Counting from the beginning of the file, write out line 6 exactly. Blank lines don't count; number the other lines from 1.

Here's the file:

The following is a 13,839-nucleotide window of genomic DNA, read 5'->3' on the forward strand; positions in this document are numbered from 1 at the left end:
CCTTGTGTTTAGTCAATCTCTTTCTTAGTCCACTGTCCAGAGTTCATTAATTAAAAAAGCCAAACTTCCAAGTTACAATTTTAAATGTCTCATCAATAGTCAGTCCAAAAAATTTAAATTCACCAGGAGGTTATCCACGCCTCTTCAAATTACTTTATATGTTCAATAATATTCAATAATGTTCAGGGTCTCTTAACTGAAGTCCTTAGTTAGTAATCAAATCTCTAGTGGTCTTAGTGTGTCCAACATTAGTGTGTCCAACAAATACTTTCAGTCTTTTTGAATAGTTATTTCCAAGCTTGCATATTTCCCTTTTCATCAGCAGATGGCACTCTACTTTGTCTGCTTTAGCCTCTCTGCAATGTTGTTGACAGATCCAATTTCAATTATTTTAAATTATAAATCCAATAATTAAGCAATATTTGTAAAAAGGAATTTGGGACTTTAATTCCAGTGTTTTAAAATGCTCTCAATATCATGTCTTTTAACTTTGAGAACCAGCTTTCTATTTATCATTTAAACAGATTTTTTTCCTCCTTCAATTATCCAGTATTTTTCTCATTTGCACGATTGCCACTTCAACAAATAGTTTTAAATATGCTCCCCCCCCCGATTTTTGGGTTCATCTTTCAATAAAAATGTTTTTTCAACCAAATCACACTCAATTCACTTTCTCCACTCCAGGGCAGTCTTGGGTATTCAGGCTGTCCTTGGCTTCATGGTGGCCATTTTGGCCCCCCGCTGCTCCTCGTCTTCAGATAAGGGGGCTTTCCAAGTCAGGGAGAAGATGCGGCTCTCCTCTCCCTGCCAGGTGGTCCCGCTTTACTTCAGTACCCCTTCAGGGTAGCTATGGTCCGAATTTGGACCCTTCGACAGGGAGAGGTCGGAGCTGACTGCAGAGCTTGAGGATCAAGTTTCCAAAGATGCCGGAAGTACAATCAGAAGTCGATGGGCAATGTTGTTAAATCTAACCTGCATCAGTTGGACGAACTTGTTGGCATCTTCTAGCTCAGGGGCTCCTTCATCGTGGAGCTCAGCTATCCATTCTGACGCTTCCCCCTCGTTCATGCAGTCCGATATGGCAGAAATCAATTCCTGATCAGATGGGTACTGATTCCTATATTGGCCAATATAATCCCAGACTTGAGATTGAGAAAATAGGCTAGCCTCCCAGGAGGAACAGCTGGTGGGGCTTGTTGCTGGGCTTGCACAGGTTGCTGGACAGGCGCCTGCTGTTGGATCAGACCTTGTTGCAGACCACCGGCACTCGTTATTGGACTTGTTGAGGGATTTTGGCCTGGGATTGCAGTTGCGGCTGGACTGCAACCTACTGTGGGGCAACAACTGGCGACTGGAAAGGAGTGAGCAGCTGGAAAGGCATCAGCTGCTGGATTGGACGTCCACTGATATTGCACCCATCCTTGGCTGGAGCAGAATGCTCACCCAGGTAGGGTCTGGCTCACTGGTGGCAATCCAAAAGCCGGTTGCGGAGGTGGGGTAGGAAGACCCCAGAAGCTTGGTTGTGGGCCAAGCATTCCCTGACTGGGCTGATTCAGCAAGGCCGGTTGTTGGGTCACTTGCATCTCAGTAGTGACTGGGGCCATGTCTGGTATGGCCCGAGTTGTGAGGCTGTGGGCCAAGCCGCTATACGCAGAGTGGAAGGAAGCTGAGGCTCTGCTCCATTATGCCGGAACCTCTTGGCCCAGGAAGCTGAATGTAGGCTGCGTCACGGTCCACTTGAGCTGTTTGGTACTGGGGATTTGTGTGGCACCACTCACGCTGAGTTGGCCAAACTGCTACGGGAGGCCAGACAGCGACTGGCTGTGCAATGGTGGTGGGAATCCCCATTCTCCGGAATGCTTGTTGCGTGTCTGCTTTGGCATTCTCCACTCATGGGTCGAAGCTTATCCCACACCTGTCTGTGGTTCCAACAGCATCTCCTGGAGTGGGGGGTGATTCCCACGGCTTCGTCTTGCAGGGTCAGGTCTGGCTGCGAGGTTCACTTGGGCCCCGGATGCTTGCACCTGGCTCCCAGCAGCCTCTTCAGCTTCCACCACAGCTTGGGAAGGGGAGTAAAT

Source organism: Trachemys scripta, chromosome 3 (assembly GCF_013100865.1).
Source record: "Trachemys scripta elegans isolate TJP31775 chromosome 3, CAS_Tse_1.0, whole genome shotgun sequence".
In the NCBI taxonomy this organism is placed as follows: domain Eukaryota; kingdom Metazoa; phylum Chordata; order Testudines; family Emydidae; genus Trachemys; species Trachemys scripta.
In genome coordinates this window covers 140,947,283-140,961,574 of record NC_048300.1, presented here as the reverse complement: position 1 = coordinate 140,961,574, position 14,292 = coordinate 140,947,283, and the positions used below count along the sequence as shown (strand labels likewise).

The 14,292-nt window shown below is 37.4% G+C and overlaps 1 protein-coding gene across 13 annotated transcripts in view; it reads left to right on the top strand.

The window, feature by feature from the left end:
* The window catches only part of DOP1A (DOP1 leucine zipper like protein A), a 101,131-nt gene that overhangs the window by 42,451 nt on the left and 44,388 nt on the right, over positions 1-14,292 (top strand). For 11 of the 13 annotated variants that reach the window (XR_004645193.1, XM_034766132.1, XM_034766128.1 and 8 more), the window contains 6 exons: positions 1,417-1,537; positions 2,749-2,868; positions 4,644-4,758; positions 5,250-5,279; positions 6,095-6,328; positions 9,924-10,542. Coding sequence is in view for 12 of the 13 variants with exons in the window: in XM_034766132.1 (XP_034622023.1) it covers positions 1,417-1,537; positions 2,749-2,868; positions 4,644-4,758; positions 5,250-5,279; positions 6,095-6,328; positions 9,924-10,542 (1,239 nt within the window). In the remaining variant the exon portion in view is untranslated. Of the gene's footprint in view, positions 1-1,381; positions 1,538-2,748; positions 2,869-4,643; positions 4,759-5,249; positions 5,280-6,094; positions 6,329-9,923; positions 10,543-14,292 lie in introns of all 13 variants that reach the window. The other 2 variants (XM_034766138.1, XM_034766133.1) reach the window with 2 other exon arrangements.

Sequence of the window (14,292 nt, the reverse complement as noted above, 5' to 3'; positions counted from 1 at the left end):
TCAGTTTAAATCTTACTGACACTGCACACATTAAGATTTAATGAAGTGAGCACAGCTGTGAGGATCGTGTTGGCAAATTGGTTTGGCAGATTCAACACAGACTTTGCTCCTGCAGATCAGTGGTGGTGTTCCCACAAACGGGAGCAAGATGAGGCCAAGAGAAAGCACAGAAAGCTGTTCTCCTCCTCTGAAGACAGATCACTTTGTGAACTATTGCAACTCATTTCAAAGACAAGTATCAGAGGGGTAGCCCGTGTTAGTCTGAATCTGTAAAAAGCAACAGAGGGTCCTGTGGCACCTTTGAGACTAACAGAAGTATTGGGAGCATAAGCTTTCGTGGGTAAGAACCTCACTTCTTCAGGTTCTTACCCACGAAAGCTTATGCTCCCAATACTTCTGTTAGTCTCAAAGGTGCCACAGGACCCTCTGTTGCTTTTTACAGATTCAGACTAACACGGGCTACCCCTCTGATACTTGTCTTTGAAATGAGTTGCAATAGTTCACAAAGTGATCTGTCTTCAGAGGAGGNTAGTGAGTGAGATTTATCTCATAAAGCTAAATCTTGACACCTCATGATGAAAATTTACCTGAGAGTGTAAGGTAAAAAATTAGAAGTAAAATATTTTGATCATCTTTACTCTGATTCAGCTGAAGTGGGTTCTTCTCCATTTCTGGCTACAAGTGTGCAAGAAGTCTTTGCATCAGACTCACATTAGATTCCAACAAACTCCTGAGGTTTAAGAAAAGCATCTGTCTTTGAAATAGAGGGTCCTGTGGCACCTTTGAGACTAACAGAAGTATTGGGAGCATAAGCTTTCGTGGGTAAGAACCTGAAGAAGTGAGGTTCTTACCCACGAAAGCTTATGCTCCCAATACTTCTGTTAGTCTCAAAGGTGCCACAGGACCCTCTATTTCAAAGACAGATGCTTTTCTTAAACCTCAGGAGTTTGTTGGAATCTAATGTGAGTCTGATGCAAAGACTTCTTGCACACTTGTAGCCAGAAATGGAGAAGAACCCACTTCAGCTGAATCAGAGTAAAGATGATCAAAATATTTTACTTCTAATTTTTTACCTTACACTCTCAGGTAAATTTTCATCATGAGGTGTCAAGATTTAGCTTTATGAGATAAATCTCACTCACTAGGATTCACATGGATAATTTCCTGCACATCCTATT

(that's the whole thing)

In genome coordinates this window covers 140,947,283-140,961,574 of record NC_048300.1, presented here as the reverse complement: position 1 = coordinate 140,961,574, position 14,292 = coordinate 140,947,283, and the positions used below count along the sequence as shown (strand labels likewise).